Seniors reflect on the end of high school without closure

Graduation, prom, sports and concerts were all disrupted this spring for high school seniors. They share their feelings on the loss of a major milestone in their lives.

WILLMAR — This year’s high school seniors have already had their last day of school together, only most of them didn’t realize it at the time.

They know now that they won’t have a traditional graduation ceremony this year because of the global coronavirus pandemic.

And they’ve missed so many other senior memories since school closed in mid-March — spring sports and activities, their last concerts, and as of this weekend in Willmar, prom. There was no time for the traditional senior class campout or senior prank.

Several Willmar Senior High School seniors shared their thoughts with the West Central Tribune in recent days. They miss their classmates and their teachers, and so much more.

Some, like Sam Huseby, 18, of Willmar, even admitted to missing going to school. “Normally, going to school would just be a chore and not fun for us, but I would give anything to be back at the high school with my friends,” he wrote.


Last week, the senior class met with Principal Paul Schmitz to discuss graduation plans, “and I was struck by the surreality of it all,” senior Lydia Meier, 18, of New London, wrote last weekend.

Disappointment and a little disbelief runs through the students’ comments.

Daniel Halvorson, 18, of Willmar, described it as watching his senior year disappear — “I understand why everything has to be done, but seeing graduation, concerts, and baseball canceled is not something I was ever prepared for.”

Leslie Montoya, 18, of Willmar probably never expected to be living her dad’s saying, "hope for the best but expect the worst."

With her dream of a graduation ceremony with her family watching gone, “the worst” for a high school senior has occurred. “All we can do is have hope and maintain good health,” she wrote.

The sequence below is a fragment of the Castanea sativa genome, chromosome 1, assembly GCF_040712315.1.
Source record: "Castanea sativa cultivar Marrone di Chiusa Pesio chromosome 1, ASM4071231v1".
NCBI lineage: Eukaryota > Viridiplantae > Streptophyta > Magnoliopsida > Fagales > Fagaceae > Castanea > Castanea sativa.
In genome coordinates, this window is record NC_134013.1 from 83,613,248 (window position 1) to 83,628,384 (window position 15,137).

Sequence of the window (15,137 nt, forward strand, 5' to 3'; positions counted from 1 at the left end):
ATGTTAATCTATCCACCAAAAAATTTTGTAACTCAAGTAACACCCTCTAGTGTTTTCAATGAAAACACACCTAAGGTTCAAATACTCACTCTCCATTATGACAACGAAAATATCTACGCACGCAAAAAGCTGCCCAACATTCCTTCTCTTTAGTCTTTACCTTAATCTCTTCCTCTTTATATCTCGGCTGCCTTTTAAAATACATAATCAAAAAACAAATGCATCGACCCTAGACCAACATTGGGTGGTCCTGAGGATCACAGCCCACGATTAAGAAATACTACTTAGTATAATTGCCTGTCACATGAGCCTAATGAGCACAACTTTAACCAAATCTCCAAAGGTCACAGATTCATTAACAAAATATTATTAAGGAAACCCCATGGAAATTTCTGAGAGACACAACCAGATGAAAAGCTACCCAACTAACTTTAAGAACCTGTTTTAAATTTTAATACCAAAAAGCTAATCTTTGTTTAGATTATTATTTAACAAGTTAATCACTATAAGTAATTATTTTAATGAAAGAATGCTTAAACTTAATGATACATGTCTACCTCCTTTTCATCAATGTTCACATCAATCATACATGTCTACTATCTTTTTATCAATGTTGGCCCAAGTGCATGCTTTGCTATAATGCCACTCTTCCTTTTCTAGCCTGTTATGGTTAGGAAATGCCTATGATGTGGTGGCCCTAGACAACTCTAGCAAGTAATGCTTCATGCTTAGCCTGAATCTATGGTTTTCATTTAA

Montoya, who works at a nursing home while taking high school and college courses online, wrote, “On the bright side, this will be a story to tell our families in the near future.”

Meier wrote, “It feels a lot like the rug has been pulled out from under my feet. When we left school that Tuesday in March, I suspected I wouldn't be back. But it seemed to me that a lot of students thought we would, and I didn't want to shatter any hopes.”

Meier wrote that she misses her teachers, classmates and “even the stupid car that took my parking spot on Wednesday mornings.”


Jacob Meyer, 18, of Willmar, said he was among those who did not expect school to be over in mid-March.

“It's been extremely difficult for this year's seniors to have to stay home instead of being surrounded by their friends at school,” he said. “It has been incredible to see the amazing support that classmates, teachers, parents, and community members are giving us.”

Natasha Klatt, 18, of Willmar, wrote, “I already had my last day of school and I didn’t even know it at the time, and I feel that all of the hard work that was going to be celebrated at the end of the year is just gone now.”

Some days she feels motivated about her schoolwork, she wrote, but other days just getting out of bed is difficult. “I was captain of my speech team and looking forward to the opportunity of going to state, and now I’ll never have that chance,” she concluded. “I am very grateful for all of the experiences and opportunities I had, though.”

Amber Evink, 18 of Willmar, described this spring as what could have been the best three months of a 13-year school experience, “taken away from me in the blink of an eye.”

She recalled her amazing four years at the high school and the relationships she built there. “I wish nothing more to spend just one more day walking around Willmar High School ... and get handed my diploma that I worked so very hard for in the past 13 years.

Abby Teisinger, 18, of Willmar, said that what she may be most sad about missing out on is the senior campout. “In years past, this is one of the most fun nights for the seniors as it is like a goodbye to their class and the class of 2020 isn’t going to get that.”


In 42 years in the newspaper industry, Linda Vanderwerf has worked at several daily newspapers in Minnesota, including the Mesabi Daily News, now called the Mesabi Tribune in Virginia. Previously, she worked for the Las Cruces Sun-News in New Mexico and the Rapid City Journal in the Black Hills of South Dakota. She has been a reporter at the West Central Tribune for nearly 27 years.

Vanderwerf can be reached at email: or phone 320-214-4340
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